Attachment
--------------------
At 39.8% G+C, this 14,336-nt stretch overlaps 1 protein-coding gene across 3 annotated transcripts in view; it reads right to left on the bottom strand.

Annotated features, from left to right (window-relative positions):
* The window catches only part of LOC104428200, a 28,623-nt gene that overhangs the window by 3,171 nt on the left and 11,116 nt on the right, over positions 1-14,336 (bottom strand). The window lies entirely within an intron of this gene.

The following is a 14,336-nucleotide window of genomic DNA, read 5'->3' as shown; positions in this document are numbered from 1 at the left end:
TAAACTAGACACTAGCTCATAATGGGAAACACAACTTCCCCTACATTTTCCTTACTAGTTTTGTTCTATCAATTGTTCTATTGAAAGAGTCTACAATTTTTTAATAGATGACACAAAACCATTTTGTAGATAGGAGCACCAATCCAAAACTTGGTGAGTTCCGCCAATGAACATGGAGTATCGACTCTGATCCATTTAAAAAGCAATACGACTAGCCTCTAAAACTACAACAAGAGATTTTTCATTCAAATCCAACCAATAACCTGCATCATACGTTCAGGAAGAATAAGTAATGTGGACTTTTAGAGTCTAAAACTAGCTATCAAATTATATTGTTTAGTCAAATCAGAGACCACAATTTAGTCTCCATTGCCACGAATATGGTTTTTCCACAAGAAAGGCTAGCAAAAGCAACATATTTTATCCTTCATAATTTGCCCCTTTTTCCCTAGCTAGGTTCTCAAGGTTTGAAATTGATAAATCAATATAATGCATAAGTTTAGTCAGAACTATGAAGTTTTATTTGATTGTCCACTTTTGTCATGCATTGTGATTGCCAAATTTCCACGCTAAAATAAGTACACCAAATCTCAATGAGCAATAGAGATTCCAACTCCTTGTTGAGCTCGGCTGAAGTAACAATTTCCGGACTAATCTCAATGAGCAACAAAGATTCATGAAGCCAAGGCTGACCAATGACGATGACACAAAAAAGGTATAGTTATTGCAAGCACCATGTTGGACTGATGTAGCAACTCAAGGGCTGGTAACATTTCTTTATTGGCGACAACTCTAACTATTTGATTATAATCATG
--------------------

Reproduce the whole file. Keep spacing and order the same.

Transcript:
At 39.8% G+C, this 14,336-nt stretch overlaps 1 protein-coding gene across 3 annotated transcripts in view; it reads right to left on the bottom strand.

Annotated features, from left to right (window-relative positions):
* The window catches only part of LOC104428200, a 28,623-nt gene that overhangs the window by 3,171 nt on the left and 11,116 nt on the right, over positions 1-14,336 (bottom strand). The window lies entirely within an intron of this gene.

The following is a 14,336-nucleotide window of genomic DNA, read 5'->3' as shown; positions in this document are numbered from 1 at the left end:
TAAACTAGACACTAGCTCATAATGGGAAACACAACTTCCCCTACATTTTCCTTACTAGTTTTGTTCTATCAATTGTTCTATTGAAAGAGTCTACAATTTTTTAATAGATGACACAAAACCATTTTGTAGATAGGAGCACCAATCCAAAACTTGGTGAGTTCCGCCAATGAACATGGAGTATCGACTCTGATCCATTTAAAAAGCAATACGACTAGCCTCTAAAACTACAACAAGAGATTTTTCATTCAAATCCAACCAATAACCTGCATCATACGTTCAGGAAGAATAAGTAATGTGGACTTTTAGAGTCTAAAACTAGCTATCAAATTATATTGTTTAGTCAAATCAGAGACCACAATTTAGTCTCCATTGCCACGAATATGGTTTTTCCACAAGAAAGGCTAGCAAAAGCAACATATTTTATCCTTCATAATTTGCCCCTTTTTCCCTAGCTAGGTTCTCAAGGTTTGAAATTGATAAATCAATATAATGCATAAGTTTAGTCAGAACTATGAAGTTTTATTTGATTGTCCACTTTTGTCATGCATTGTGATTGCCAAATTTCCACGCTAAAATAAGTACACCAAATCTCAATGAGCAATAGAGATTCCAACTCCTTGTTGAGCTCGGCTGAAGTAACAATTTCCGGACTAATCTCAATGAGCAACAAAGATTCATGAAGCCAAGGCTGACCAATGACGATGACACAAAAAAGGTATAGTTATTGCAAGCACCATGTTGGACTGATGTAGCAACTCAAGGGCTGGTAACATTTCTTTATTGGCGACAACTCTAACTATTTGATTATAATCATG